Before Neel Kashkari took office as president of the Federal Reserve Bank of Minneapolis last month, he was largely known as Washington's former bank bailout czar, the point man charged with overseeing the Troubled Asset Relief Program during the financial crisis. "I helped design TARP. I ran TARP under two presidents," the Republican ex–Goldman Sachs banker later told reporters, at the start of his incredibly quixotic run for governor in California. “I own TARP.”
Suffice it to say, this is not the résumé of a typical anti–Wall Street firebrand. And so the finance world was a bit shocked Tuesday when Kashkari, in his first public speech as a Fed president, suggested that large banks were still too big to fail, and that it might be time to break them up. He compared the financial system to a nuclear reactor that needed to be kept from melting down and argued that while regulators may be prepared to handle the failure of a single large bank during a healthy economy, he was “far more skeptical” they could cope with multiple failures amid another full-blown crisis.
I believe we must begin this work now and give serious consideration to a range of options, including the following:
- Breaking up large banks into smaller, less connected, less important entities.
- Turning large banks into public utilities by forcing them to hold so much capital that they virtually can’t fail (with regulation akin to that of a nuclear power plant).
- Taxing leverage throughout the financial system to reduce systemic risks wherever they lie.
Any one of these would be a dramatic step compared with the current regulatory regime. Not surprisingly, Bernie Sanders quickly shot out a press release expressing his delight.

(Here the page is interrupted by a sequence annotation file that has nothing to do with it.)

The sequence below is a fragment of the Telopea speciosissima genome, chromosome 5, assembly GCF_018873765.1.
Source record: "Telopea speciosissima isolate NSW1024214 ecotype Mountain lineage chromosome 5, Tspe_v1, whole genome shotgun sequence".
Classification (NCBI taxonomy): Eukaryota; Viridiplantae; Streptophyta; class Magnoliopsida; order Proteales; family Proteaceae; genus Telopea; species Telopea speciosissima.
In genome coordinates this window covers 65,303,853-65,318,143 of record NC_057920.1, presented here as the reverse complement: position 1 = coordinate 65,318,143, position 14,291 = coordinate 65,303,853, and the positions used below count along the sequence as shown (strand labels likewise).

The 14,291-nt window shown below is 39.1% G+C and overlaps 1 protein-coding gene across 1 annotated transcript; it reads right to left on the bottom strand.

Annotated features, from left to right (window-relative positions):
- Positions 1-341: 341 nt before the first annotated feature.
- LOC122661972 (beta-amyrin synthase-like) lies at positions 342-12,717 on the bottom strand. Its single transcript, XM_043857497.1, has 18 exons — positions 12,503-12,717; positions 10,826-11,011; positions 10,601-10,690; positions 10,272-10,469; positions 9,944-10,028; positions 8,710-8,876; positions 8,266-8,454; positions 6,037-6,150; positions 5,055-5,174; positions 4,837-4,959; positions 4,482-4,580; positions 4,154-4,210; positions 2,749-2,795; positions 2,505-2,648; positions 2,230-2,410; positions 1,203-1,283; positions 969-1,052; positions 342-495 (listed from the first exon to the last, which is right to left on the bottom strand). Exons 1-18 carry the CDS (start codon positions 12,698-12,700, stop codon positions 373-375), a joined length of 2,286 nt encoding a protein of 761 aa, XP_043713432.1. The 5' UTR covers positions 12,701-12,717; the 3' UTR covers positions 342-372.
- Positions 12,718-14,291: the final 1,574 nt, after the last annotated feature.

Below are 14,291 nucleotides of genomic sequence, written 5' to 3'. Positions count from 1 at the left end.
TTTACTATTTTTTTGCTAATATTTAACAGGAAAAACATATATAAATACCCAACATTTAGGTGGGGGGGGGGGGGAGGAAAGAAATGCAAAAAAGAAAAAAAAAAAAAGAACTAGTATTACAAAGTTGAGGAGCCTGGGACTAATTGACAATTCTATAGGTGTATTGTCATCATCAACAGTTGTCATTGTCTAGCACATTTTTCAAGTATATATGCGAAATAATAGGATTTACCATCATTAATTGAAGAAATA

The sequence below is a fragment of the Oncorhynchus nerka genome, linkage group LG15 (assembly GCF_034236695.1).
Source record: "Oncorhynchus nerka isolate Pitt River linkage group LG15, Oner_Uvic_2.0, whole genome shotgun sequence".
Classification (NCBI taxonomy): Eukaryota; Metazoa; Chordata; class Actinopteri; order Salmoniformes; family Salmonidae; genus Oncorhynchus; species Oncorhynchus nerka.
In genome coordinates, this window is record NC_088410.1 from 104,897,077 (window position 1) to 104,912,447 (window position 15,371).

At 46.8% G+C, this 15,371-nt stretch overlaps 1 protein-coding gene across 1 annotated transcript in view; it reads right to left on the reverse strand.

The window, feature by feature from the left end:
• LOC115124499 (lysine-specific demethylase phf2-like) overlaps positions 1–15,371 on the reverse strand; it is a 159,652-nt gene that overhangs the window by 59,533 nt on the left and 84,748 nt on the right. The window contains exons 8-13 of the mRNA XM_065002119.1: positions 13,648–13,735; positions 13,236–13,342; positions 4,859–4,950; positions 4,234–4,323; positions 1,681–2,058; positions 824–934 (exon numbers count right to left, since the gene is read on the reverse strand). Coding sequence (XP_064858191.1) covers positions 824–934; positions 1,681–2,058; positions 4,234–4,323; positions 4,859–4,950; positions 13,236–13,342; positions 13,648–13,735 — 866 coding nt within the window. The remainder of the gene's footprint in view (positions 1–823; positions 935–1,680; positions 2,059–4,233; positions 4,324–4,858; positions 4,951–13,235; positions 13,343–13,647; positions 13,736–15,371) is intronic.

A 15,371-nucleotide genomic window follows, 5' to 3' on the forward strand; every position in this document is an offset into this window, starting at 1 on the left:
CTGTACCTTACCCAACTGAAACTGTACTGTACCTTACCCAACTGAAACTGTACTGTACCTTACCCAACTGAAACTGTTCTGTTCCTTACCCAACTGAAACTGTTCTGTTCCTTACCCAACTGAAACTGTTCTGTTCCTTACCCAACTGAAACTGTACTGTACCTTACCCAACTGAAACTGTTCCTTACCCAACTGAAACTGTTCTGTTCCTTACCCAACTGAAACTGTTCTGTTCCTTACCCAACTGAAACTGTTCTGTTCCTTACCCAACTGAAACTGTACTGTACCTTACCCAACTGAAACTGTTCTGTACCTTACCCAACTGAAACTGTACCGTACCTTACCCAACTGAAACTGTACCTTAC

Kashkari is not the first Fed president to call for slimming down large banks. Richard Fisher, former head of the Dallas Fed, did so in 2012, and obviously not much came of it. Meanwhile, as the Wall Street Journal notes, Kashkari's comments clash with Fed Chair Janet Yellen's position that regulators already have the tools they need—which suggests he'll run into plenty of opposition from his new central bank colleagues.
Still, I think Kashkari is going to be fascinating to watch. We now have a former politician with establishment credentials who has ascended to a somewhat influential position within the Federal Reserve basically running a campaign to chop banks down to size—or at least make them dull, safe, and certainly less profitable. He plans to run a series of symposia on the issue, and is soliciting suggestions from the public on how to end the problem of too big to fail, which is something you'd expect from a Senate candidate, not a central banker. Will it have any effect? Who knows. But the politics of financial regulation are certainly getting weirder and more interesting.